“We think there is more bad in it than good and we think Coburn’s involvement could make it even worse,” Kristen Rand, legislative director of the Violence Policy Center, said.

Rand said the center opposes the bill because it could rearm people who have had mental health issues in the past and give felons the ability to apply to get their gun rights restored. “We just think it is completely contrary to what should be done in response to Virginia Tech,” Rand said, referring to the April shootings at the university.

The Coalition to Stop Gun Violence also has raised objections to the bill.

Josh Horwitz, the coalition’s executive director, called the negotiations on the bill “closed” to the gun control lobby and thinks that Coburn’s involvement could gut the bill.

The Brady Center, however, has been a big supporter of the bill, and believes they can reach an agreement with Coburn. Helmke says he understands the other groups’ concerns, but passing legislation that would make the background check system more complete is important.

“Once we get this bill passed and signed, if we spot problems down the road, if there’s not enough money or the procedures are too burdensome, we can address it,” Helmke said.

Seemingly blocked at the federal level, gun control advocates have since moved to the state and local levels, where they say some of the most progressive gun control legislation is happening. In California, for example, Republican Gov. Arnold Schwarzenegger signed a bill requiring that certain handguns sold in the state be equipped to mark each shell, so police can more easily trace them. It was a three-year lobbying campaign that the many of the national gun control groups helped push, including the Brady Center and the Coalition to Stop Gun Violence.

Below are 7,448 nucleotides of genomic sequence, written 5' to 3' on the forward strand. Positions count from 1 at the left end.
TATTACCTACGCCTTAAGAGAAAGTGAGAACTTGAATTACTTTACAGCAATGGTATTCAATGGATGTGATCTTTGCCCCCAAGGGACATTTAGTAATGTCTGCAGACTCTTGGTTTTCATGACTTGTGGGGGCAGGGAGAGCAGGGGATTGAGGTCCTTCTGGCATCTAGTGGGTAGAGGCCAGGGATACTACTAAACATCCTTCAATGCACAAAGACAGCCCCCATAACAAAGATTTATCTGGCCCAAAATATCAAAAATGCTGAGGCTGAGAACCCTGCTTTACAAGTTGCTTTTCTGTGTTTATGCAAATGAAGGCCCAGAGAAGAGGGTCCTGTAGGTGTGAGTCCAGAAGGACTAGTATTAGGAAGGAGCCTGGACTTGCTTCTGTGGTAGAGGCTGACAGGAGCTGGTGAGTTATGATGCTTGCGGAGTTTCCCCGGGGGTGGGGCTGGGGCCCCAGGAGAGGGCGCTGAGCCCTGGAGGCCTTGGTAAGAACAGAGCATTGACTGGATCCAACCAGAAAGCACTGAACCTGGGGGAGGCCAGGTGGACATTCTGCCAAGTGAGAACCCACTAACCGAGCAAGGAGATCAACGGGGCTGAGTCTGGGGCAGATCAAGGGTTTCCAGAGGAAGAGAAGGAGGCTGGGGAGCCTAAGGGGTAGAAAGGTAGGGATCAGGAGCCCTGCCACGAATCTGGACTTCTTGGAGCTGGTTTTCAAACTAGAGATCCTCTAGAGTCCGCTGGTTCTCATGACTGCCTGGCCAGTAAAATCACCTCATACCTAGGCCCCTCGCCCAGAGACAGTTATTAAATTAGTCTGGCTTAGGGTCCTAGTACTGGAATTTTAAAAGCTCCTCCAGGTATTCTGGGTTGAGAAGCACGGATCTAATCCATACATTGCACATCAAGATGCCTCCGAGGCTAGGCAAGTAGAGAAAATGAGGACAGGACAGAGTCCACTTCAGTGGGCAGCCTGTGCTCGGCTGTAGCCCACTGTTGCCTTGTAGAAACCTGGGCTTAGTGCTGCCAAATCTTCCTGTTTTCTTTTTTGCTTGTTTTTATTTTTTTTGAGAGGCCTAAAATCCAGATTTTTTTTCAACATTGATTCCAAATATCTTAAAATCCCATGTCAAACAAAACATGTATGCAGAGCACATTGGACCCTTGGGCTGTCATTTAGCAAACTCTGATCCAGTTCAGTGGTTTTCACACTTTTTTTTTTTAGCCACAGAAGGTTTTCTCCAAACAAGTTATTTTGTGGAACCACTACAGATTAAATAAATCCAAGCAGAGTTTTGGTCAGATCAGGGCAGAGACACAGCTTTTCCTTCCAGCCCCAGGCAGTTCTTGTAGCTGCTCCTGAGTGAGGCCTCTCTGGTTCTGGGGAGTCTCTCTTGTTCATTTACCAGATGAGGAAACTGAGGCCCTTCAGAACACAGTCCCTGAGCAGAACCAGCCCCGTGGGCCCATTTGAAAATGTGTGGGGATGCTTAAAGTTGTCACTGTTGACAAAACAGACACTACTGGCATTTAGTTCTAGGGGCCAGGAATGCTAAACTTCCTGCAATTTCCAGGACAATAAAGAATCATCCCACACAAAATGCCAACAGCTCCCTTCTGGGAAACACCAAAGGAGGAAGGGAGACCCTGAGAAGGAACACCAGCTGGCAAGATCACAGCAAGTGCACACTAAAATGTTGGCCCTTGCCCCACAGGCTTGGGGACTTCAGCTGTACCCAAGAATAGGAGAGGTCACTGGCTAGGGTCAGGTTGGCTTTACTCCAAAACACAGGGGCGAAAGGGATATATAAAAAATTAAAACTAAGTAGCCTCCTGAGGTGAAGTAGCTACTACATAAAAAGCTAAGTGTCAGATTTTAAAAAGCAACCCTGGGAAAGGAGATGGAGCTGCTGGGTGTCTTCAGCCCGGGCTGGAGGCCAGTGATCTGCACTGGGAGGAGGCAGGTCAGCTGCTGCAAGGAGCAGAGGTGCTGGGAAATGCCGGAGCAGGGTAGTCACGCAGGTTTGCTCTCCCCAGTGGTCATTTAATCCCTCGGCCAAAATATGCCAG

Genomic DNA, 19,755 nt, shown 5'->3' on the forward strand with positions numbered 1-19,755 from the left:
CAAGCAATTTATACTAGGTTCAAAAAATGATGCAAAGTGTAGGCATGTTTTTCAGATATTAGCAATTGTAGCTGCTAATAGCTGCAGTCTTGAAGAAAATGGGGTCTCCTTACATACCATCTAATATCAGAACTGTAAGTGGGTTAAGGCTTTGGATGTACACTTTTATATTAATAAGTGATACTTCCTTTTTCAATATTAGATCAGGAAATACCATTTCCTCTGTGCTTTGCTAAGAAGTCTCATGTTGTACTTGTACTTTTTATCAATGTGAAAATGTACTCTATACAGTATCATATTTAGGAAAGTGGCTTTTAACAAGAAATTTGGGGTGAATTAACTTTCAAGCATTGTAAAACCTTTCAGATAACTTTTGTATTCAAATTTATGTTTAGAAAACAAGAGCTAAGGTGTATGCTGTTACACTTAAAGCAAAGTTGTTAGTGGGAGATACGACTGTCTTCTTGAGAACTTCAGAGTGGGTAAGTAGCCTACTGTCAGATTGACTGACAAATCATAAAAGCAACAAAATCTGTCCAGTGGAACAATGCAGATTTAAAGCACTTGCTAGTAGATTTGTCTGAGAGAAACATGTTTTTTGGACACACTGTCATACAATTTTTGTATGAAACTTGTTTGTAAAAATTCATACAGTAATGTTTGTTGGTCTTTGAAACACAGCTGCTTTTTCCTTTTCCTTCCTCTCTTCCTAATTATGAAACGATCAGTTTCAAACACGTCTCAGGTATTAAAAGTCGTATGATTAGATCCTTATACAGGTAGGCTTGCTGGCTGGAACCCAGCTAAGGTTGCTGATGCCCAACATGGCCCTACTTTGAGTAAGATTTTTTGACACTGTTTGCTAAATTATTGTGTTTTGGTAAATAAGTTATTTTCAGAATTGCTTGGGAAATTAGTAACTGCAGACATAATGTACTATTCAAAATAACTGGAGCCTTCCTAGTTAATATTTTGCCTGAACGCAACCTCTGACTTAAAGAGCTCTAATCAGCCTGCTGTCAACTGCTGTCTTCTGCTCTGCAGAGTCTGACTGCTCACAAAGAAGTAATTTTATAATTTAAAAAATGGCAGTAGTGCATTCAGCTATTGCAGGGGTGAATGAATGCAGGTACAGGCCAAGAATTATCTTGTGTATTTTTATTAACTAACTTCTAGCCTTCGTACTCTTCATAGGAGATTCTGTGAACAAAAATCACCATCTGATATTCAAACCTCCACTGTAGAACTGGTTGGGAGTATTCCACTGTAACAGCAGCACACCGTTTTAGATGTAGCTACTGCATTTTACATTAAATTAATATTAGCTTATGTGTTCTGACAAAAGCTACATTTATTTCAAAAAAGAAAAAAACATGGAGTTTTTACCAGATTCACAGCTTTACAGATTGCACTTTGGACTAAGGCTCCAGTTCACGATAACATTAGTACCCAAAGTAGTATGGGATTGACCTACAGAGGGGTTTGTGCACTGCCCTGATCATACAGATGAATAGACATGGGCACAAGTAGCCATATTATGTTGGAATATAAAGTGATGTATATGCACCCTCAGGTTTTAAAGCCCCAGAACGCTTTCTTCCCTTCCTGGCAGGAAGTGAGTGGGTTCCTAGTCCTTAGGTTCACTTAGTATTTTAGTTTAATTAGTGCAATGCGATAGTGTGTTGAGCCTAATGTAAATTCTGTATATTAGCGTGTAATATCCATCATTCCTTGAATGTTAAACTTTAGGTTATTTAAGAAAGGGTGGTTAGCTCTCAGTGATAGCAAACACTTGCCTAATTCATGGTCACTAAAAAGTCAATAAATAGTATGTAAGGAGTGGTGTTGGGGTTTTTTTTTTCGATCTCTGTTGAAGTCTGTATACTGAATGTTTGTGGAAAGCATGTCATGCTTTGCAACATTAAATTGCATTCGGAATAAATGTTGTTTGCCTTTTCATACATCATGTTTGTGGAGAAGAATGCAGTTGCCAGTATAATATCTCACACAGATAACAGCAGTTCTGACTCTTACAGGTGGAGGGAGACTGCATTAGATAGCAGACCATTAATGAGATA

More state and local officials also are getting involved. In March 2006, the group Mayors Against Illegal Guns was formed to address what they call “big gaps” in federal laws and federal enforcement that need to be closed.

“There’s a lot of realization at the state level that guns need to be addressed,” Rand said.

That realization also has translated into the Brady Center upping its efforts at the state and local level. While much has been made of the NRA’s political and grass-roots muscle, the Brady Center is trying to gain a foothold in campaigns as well.

“Elected officials and candidates, a lot of them, are still afraid of the issue,” said Helmke, who himself was mayor of Fort Wayne, Ind., before joining the Brady Center a little more than a year ago. “If talked about particularly in the right way [politicians] are going to pick up votes for people.”

Helmke said the group, whose political action committee doled out just more than $80,000 in the previous election cycle, will be even more involved in 2008.

The Brady Center plans to do more grass-roots outreach as well. “My goal in this context is to get both Democrats and Republicans wanting our endorsement and wanting our help,” Helmke said.